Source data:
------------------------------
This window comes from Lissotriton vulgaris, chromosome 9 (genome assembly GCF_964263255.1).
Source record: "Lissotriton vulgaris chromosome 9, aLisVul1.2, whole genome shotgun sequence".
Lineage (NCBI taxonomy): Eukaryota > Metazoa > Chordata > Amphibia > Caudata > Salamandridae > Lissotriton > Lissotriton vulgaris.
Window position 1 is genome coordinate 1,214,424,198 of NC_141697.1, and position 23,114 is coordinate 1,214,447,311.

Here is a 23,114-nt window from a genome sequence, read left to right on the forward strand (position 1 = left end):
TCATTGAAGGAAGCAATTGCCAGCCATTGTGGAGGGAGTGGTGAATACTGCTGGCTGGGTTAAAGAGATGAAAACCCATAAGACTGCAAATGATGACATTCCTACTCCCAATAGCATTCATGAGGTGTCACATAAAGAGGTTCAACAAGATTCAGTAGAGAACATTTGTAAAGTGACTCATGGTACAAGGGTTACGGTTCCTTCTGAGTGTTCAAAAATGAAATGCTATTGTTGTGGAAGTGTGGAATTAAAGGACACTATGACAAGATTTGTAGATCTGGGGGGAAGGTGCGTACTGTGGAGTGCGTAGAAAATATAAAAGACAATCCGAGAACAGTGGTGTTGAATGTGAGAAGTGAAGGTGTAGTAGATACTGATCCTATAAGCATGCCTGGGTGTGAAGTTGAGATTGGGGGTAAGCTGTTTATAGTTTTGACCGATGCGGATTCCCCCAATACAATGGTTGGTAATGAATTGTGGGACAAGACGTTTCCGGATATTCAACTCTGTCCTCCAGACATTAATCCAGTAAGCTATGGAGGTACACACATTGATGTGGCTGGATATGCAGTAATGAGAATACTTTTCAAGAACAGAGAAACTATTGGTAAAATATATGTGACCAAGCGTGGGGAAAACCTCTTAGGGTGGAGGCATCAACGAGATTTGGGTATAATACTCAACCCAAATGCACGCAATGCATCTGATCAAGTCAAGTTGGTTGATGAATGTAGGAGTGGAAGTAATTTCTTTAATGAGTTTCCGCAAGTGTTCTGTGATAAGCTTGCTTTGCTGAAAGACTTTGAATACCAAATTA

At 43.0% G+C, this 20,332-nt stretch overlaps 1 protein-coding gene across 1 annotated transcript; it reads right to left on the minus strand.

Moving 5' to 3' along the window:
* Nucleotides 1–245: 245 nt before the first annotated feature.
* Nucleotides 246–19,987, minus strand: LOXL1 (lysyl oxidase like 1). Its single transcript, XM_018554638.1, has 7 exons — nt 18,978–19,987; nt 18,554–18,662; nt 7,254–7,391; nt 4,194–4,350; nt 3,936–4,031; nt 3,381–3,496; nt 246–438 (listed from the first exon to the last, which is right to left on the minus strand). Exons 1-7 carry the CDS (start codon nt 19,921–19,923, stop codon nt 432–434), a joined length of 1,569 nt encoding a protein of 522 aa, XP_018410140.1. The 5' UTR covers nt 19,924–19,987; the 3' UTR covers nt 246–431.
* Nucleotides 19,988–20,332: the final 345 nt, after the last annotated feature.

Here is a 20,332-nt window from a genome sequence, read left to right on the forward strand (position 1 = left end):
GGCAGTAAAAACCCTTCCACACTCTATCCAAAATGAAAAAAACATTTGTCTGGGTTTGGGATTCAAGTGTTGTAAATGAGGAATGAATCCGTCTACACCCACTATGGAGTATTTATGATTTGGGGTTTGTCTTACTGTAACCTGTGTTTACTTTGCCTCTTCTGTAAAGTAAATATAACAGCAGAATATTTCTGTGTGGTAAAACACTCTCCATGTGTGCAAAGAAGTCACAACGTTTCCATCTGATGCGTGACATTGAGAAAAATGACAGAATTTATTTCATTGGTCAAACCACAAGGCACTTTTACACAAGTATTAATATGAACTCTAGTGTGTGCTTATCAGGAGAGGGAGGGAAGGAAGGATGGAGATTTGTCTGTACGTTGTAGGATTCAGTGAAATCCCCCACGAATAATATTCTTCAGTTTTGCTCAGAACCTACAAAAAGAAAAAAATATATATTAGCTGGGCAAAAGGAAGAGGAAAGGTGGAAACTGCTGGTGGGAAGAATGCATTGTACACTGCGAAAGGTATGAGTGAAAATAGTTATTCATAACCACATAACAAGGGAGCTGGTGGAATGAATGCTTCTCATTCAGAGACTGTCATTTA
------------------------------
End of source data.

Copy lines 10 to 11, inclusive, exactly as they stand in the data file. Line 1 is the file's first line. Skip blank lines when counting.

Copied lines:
* Nucleotides 246–19,987, minus strand: LOXL1 (lysyl oxidase like 1). Its single transcript, XM_018554638.1, has 7 exons — nt 18,978–19,987; nt 18,554–18,662; nt 7,254–7,391; nt 4,194–4,350; nt 3,936–4,031; nt 3,381–3,496; nt 246–438 (listed from the first exon to the last, which is right to left on the minus strand). Exons 1-7 carry the CDS (start codon nt 19,921–19,923, stop codon nt 432–434), a joined length of 1,569 nt encoding a protein of 522 aa, XP_018410140.1. The 5' UTR covers nt 19,924–19,987; the 3' UTR covers nt 246–431.
* Nucleotides 19,988–20,332: the final 345 nt, after the last annotated feature.